InfoVeg TV Episode 11 | How your vegetable levy is invested

InfoVeg TV Episode 11 | How your vegetable levy is invested


Australia has a levy system that helps our
agricultural industries grow into the future. Australian vegetable growers pay a levy of
half of one percent of the value of their produce at the first point of sale. This levy
is collected by the Department of Agriculture and Water Resources.
It is then provided to Hort Innovation, the grower-owned, not-for-profit research and
development corporation for Australian horticulture, to invest in research and development. Hort Innovation uses this money to support
the vegetable industry through the Vegetable Fund.
The Vegetable Fund facilitates strategic levy investments that have a scope of one to five
years and that will directly benefit growers. For this fund, Hort Innovation uses the strategic
investment plan for the vegetable industry to help guide its investments into priority
areas for the entire sector. Hort Innovation also gets investment advice
from vegetable growers and industry members through investment advisory panels.
Growers can also submit ideas for R&D projects using Hort Innovation’s concept form, found
on the Hort Innovation website. Hort Innovation turns ideas and concepts into
tenders for delivery partners to undertake strategic levy investment projects for the
vegetable industry. These projects are managed and funded by Hort
Innovation using grower levy payments and contributions from the Australian government.
These projects have grower oversight through reference groups and steering committees to
ensure that they meet the industry’s best interests. To make sure the industry receives tangible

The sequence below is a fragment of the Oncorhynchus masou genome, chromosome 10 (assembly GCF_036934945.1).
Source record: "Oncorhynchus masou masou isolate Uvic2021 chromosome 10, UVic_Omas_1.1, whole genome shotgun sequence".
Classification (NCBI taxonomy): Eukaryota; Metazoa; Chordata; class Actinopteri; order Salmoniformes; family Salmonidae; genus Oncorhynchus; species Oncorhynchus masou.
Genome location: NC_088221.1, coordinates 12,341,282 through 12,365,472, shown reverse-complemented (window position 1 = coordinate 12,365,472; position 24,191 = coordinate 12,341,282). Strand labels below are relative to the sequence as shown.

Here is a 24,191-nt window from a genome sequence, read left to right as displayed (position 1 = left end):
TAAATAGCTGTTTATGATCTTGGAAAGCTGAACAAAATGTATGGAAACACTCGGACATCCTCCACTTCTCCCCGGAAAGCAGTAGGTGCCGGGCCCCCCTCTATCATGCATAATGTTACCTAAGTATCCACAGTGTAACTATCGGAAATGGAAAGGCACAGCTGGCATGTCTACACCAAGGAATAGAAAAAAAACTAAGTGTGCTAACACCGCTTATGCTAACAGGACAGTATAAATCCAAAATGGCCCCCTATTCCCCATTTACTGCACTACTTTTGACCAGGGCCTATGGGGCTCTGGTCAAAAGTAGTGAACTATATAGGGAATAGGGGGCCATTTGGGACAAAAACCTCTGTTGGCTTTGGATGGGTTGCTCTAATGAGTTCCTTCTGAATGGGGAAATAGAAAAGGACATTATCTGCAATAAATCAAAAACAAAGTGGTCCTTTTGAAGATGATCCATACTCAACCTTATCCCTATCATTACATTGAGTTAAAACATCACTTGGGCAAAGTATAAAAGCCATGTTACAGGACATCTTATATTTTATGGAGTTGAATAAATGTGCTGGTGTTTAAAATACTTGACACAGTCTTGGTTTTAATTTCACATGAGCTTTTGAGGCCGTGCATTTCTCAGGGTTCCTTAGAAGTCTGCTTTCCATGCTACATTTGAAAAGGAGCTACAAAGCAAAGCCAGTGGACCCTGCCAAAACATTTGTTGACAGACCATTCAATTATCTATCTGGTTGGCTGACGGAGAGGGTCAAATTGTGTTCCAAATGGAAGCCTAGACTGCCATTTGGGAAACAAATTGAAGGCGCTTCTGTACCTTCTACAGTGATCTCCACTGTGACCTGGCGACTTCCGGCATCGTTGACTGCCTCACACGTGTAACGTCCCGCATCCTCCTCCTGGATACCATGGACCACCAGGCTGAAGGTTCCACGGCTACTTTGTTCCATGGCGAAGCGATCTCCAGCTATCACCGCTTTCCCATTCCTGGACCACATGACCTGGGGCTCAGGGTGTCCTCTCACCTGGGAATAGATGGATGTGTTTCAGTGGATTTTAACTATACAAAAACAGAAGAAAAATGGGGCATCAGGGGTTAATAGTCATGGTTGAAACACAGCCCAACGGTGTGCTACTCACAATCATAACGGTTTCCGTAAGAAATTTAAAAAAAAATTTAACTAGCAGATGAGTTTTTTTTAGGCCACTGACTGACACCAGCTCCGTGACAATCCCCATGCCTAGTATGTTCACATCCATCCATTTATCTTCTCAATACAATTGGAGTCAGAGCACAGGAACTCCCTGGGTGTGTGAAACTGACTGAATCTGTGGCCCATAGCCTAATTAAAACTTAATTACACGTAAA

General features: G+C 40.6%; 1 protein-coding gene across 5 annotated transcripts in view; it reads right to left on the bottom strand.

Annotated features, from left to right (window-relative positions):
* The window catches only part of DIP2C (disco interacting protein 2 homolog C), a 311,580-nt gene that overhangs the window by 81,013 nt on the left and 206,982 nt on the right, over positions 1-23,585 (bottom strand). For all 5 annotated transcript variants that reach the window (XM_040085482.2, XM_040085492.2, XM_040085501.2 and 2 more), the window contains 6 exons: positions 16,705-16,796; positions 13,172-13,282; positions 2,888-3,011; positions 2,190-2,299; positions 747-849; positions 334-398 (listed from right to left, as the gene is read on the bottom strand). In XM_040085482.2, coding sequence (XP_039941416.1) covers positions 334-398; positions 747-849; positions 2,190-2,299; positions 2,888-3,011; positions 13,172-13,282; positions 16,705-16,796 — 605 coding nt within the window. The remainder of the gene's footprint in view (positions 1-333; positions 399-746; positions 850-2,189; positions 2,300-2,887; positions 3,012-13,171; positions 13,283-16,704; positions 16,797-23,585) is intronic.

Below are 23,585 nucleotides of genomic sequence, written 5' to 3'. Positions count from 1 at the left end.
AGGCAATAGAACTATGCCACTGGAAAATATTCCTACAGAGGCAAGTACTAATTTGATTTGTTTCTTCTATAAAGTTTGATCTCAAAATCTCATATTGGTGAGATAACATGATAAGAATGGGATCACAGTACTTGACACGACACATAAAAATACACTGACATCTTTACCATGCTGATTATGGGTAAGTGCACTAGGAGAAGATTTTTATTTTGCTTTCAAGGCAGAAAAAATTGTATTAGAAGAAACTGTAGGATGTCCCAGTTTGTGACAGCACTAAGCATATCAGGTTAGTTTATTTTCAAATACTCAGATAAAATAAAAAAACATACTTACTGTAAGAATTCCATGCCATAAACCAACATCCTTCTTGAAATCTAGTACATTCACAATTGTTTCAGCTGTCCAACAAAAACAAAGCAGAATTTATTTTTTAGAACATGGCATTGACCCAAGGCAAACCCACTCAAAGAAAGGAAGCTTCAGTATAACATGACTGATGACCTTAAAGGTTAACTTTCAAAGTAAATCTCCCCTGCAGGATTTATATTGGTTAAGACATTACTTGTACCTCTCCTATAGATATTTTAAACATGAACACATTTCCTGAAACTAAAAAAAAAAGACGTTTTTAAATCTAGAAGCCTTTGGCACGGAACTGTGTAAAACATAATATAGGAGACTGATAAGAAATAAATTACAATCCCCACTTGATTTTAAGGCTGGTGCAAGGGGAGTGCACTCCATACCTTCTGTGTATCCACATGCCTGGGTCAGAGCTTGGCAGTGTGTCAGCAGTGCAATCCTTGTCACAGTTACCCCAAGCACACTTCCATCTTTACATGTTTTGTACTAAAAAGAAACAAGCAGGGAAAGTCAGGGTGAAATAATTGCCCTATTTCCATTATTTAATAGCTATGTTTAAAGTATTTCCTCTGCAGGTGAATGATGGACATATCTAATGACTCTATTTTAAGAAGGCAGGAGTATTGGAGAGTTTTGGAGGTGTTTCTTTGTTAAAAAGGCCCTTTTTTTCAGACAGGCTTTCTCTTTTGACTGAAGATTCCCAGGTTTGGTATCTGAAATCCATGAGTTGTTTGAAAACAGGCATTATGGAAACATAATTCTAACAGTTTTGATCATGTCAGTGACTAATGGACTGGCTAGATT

benefits from levy-funded research and development, these projects often include extension activities
like workshops and other outputs like fact sheets, magazine articles and research reports.
  These strategic levy investments directly
contribute to the ongoing success and productivity of the vegetable industry.
Outside of the Vegetable Fund, the vegetable levy can also be co-invested in the strategic
partnership initiative known as Hort Frontiers. Hort Frontiers projects do not involve levy
dollars, unless an industry chooses to become a co-investor.  
Hort Frontiers facilitates collaborative across-horticulture projects involving funding from a range of
co-investors. These projects have a long-term focus and are designed to solve major and
often complex challenges to secure the future of Australian horticulture.
Seven Hort Frontiers funds have been established. Expert panels help to direct strategic projects
for these funds, which are: • The Advanced Production Systems Fund
• The Leadership Fund • The Fruit Fly Fund
• The Asian Markets Fund • The Green Cities Fund
• The Health, Nutrition and Food Safety Fund, and
• The Pollination Fund When this funding reaches full maturity, it
will match strategic co-investment funds from other investors with up to $20 million of
government seed funds every year. Hort Frontiers funds invest in transformational
research, with the benefits spanning across horticulture sectors. Hort Frontiers projects will deliver benefits
for the wider horticulture industry, including the vegetable industry, and help it grow into
the future. If you have any questions about the vegetable
research and development levy, get in touch with Sam Turner at Hort Innovation via e-mail
at [email protected]